“The damage done by these policies will last long after headlines fade,” OSF said in its release then. 

OSF did not return messages seeking comment for this article.

Raising the alarm for increased funding

Experts said uneven or inconsistent funding sources is common for immigrant-serving nonprofits. One reason is the one-time approach many funders take to crises.

“The issue is that immigration cases take years to resolve, and there are huge numbers of low-income immigrant men, women and children who need assistance,” said Anna Gallagher, executive director of the Catholic Legal Immigration Network (CLINIC). “Funders jump in, but they’ll only fund for a period of time, like a year or two, and they [organizations] need long-term sustainable funding.” 

Funding received could also be determined by how much an organization’s mission is understood.

“A challenge for immigrant-facing nonprofits is the knowledge of the depth and breadth of immigrants by philanthropic funders,” said Sabrina Hargrave, director of programs at Brooklyn Community Foundation

“It’s very easy for philanthropic organizations to divide immigrants into documented or undocumented, but really understanding the different pathways, the different histories and the different experiences is sometimes challenging for funders to fund appropriately,” Hargrave said.

One solution, she said, could be for leaders to place more funding into local nonprofits through the city’s organizations, as New York has done. 

A challenge for immigrant-facing nonprofits is the knowledge of the depth and breadth of immigrants by philanthropic funders

Sabrina Hargrave, Brooklyn Community Foundation

Other experts said New York City was effective in helping organizations respond to situations like last year’s Del Rio crisis through coordination with entities like the Mayor’s Office of Immigrant Affairs (MOIA). They say nonprofits like HAUP must continue raising the alarm of their needs and keep the government accountable for the services they wish to receive.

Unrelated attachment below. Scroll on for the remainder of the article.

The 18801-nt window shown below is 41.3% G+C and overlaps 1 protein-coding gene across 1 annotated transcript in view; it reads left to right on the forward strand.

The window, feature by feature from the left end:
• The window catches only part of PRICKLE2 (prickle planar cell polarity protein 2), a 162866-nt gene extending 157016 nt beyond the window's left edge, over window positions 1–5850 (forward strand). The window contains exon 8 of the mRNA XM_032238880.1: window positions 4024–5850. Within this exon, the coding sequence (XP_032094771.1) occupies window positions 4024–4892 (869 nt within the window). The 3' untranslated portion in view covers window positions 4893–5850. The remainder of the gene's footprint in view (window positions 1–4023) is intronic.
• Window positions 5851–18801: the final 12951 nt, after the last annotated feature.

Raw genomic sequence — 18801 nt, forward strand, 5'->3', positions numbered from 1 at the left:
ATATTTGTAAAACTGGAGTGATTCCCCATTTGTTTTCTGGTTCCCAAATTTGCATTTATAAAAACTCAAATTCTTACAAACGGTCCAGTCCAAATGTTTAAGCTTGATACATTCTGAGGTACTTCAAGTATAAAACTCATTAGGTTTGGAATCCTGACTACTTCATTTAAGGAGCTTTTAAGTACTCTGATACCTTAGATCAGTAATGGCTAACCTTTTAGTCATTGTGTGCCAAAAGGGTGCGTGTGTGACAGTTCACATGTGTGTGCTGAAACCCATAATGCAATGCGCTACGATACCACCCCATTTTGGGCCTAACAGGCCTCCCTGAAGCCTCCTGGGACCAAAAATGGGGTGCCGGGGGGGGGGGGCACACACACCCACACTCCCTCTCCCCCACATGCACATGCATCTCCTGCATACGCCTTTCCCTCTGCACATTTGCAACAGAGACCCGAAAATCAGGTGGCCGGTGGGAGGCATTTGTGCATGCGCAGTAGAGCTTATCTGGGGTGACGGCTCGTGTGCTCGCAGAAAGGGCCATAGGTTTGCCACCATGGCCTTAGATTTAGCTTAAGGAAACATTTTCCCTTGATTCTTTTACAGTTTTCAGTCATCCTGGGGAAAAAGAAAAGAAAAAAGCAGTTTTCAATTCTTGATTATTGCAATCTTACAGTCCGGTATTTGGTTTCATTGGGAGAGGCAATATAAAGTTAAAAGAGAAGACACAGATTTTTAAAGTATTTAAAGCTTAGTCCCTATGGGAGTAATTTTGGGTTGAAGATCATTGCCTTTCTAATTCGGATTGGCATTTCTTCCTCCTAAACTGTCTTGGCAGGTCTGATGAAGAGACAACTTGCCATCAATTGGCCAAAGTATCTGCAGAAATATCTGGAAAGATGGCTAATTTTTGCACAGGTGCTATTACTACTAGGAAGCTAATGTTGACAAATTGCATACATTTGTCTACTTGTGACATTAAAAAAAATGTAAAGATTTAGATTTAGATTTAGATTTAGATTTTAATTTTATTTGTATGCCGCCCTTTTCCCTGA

“Small-to-medium nonprofits have a great relationship with MOIA, with rapid response work and crisis management,” Hargrave said. “It’s important that the funders are resourcing the work these organizations are doing.”

Funders too, on the other hand, are increasingly looking for proof of an organization’s engagement with the community through qualitative and quantitative measures.

In evaluating applications for its Health Resources & Services Administration’s Community Based Organization Initiative, for example, the agency looked for community health workers and other “trusted messengers” in their communities to address vaccine hesitancy, spokesperson David Bowman said.

“The application from HAUP was one of the highest scoring applications based on the assessment by the objective review committee when they were selected for their grant award,” Bowman said.

HAUP also went through an application process with the state’s Office for People with Developmental Disabilities, which gave $6.5 billion to more than 400 nonprofit organizations for Fiscal Year 2021-22 to fund its special needs programming. In reviewing applications, OPWDD is looking for agencies that embrace cultural competency in reaching underserved communities.

From Fiscal Year 2021-2022, HAUP received more than $2.2 million in Medicaid funds through OPWDD to deliver community habilitation, day habilitation and respite services to 98 individuals. In addition, they received around $0.6 million in funding for bonuses to direct their care staff, in accordance with OPWDD’s federally-approved American Plan Rescue Act initiatives, according to an OPWDD spokesperson. 

HAUP also received $41,000 in total discretionary funding for their Domestic Violence and Empowerment Initiative, as well as for its food pantries in the previous year.

In June, the city pledged $1.6 million to help nonprofits serving Haitian immigrants. But, Saint-Louis said, only $700,000 was available to be split among the seven Haitian organizations. After months of waiting, Saint-Louis said HAUP has received its $100,000, which she hopes to put toward salaries for their case management program assisting refugees from Del Rio.

Looking at HAUP’s work and difficulties over the years, Saint Louis leans into the mission.

“It’s challenging, but it’s about the drive to make the community better and stronger,” she said. 


To view other stories in this series, read the first installment about the community’s needs, and second about shifting to longer-term responses beyond times of crisis.

Source_link

By admin

Leave a Reply

Your email address will not be published. Required fields are marked *